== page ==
Hardcover, 493 pages
Published June 12th 2014 by Viking Books for Young Readers
I have read this book twice and liked it better the second time I read it. There is no way I can do justice to the premise so here’s the official summary:
She has only seen the world through maps. She had no idea they were so dangerous.
Boston, 1891. Sophia Tims comes from a family of explorers and cartologers who, for generations, have been traveling and mapping the New World—a world changed by the Great Disruption of 1799, when all the continents were flung into different time periods. Eight years ago, her parents left her with her uncle Shadrack, the foremost cartologer in Boston, and went on an urgent mission. They never returned. Life with her brilliant, absent-minded, adored uncle has taught Sophia to take care of herself.
Then Shadrack is kidnapped. And Sophia, who has rarely been outside of Boston, is the only one who can search for him. Together with Theo, a refugee from the West, she travels over rough terrain and uncharted ocean, encounters pirates and traders, and relies on a combination of Shadrack’s maps, common sense, and her own slantwise powers of observation. But even as Sophia and Theo try to save Shadrack’s life, they are in danger of losing their own.
The Glass Sentence plunges readers into a time and place they will not want to leave, and introduces them to a heroine and hero they will take to their hearts. It is a remarkable debut.
Some adults would argue that the premise is a bit too sophisticated for children but those adults would only merit an eye-roll from yours truly because kids are able to parse incredibly complex situations and narratives. It is adults who arbitrarily designate limits to a child’s imagination or ability to understand certain things and situations.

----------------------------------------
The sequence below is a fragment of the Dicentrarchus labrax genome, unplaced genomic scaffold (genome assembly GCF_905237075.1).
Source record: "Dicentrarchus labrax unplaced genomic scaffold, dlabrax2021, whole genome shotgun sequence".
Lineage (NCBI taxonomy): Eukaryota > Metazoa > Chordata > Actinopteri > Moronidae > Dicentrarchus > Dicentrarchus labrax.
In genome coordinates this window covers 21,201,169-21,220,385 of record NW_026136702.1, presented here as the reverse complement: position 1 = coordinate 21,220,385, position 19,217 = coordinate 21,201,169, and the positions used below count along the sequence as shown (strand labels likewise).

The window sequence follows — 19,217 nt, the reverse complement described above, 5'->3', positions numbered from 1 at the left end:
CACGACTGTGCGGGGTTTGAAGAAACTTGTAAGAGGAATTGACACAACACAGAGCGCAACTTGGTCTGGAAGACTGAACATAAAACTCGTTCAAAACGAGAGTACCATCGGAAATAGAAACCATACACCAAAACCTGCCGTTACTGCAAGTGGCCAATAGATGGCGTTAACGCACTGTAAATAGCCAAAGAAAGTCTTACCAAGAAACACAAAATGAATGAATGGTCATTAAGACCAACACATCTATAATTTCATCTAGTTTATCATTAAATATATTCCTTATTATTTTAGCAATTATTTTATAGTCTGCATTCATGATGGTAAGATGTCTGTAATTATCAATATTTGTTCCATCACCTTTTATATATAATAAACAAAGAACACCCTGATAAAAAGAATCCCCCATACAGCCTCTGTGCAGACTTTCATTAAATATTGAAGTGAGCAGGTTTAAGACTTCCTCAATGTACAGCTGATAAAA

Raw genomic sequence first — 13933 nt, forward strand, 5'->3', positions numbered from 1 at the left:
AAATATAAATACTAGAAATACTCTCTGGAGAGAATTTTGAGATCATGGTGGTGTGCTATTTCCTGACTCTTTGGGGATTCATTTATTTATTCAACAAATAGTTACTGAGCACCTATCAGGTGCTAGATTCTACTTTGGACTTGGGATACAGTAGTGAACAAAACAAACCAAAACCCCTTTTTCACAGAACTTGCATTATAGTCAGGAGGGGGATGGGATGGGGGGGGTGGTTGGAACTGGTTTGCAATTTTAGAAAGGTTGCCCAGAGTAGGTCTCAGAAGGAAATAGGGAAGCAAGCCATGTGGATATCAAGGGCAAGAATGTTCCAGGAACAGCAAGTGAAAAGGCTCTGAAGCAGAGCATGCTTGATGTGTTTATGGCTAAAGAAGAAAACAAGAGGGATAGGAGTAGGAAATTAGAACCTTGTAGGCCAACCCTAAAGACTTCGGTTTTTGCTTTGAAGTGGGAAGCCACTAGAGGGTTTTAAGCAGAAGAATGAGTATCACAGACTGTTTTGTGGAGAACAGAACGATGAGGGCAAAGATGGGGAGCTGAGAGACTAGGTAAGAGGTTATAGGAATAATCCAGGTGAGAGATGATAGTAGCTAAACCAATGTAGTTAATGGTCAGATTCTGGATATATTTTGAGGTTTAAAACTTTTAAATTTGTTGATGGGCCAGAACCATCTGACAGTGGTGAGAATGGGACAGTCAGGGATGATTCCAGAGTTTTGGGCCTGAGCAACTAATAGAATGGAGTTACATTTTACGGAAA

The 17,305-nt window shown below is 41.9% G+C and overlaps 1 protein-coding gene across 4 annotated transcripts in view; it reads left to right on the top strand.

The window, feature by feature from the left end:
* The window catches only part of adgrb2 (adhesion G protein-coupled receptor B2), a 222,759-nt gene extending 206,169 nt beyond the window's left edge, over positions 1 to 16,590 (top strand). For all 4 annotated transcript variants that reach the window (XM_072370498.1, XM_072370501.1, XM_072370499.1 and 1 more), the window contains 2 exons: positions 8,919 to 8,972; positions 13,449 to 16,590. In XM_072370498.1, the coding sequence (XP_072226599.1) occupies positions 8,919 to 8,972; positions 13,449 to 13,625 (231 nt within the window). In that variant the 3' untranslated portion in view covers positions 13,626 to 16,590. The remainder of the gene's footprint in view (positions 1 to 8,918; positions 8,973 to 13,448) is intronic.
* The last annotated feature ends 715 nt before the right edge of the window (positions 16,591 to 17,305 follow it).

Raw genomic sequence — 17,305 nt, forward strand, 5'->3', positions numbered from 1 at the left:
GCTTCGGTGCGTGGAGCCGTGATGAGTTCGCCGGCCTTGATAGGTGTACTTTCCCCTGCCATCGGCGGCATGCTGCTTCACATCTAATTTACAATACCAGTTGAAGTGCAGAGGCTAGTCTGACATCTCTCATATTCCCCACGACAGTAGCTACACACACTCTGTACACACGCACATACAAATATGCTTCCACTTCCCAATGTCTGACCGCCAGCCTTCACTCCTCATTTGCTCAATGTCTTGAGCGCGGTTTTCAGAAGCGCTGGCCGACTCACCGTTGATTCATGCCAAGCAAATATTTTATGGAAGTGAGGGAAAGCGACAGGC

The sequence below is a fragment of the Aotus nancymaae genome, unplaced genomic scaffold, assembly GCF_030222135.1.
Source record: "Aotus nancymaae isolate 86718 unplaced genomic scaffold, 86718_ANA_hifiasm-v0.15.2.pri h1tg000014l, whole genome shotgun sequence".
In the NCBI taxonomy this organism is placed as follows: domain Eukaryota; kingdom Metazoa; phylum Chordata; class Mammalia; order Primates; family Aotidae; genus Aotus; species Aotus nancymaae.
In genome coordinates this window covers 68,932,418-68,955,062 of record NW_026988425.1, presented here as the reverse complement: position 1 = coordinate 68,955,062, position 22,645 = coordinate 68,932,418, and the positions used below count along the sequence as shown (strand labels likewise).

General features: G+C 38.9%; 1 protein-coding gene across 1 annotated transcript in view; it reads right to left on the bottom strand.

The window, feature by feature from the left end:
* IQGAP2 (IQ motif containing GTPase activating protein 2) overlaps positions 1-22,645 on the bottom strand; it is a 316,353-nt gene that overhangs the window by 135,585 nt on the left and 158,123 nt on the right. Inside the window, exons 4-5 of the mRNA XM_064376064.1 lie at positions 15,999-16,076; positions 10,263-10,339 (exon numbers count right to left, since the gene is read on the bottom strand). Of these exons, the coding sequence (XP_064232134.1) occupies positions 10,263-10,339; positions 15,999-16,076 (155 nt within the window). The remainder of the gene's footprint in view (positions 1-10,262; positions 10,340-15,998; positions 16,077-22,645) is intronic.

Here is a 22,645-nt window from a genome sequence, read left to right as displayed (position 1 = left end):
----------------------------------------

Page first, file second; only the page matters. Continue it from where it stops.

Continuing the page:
The Glass Sentence is remarkably original. Every continent or tract of land in the world within the book is a different time period. The earth is out of balance, time-wise, and what that means for the world is a question that remains to be answered in the sequels because in The Glass Sentence we are much more concerned about Sophia, her kidnapped uncle, her new friend and their flight to dubious safety.
The first time I read this book I found the opening quite a chore to get through. The second time around, it hit a bit too close to home. In the beginning of the novel, the government of the old Boston in the book is debating closing its borders to all foreigners.
Yeah. Sophia is from a family of cartographers but the maps her uncle reads and sometimes creates are not the usual kind we are familiar with. The maps in Sophia’s world are more complex objects containing sensory and visual memories. There are water maps, land maps, and all sorts of other maps.
The book is structured as a heroic journey of sorts except there are no obvious heroes. The world building is exquisite, the character building even more so. Sophia has no concept of time, that is, her inner-clock doesn’t work. She loses time more easily and more frequently than others do. Passing hours can feel like moments to her while moments can stretch into hours. This affects her in curious ways and makes her eminently fascinating.
The character dynamics are wonderful. The book is incredible evocative and creative. The side characters are as colourful as the protagonists. The Glass Sentence is also incredibly thoughtful and contemplative–in a way that many books intended for children often aren’t. The novel will motivate children to wonder and what more can you ask of a book?
So to wrap this ramble: The Glass Sentence is an exquisite beginning of what promises to be an astonishing trilogy. It entertains and makes you think. Recommended.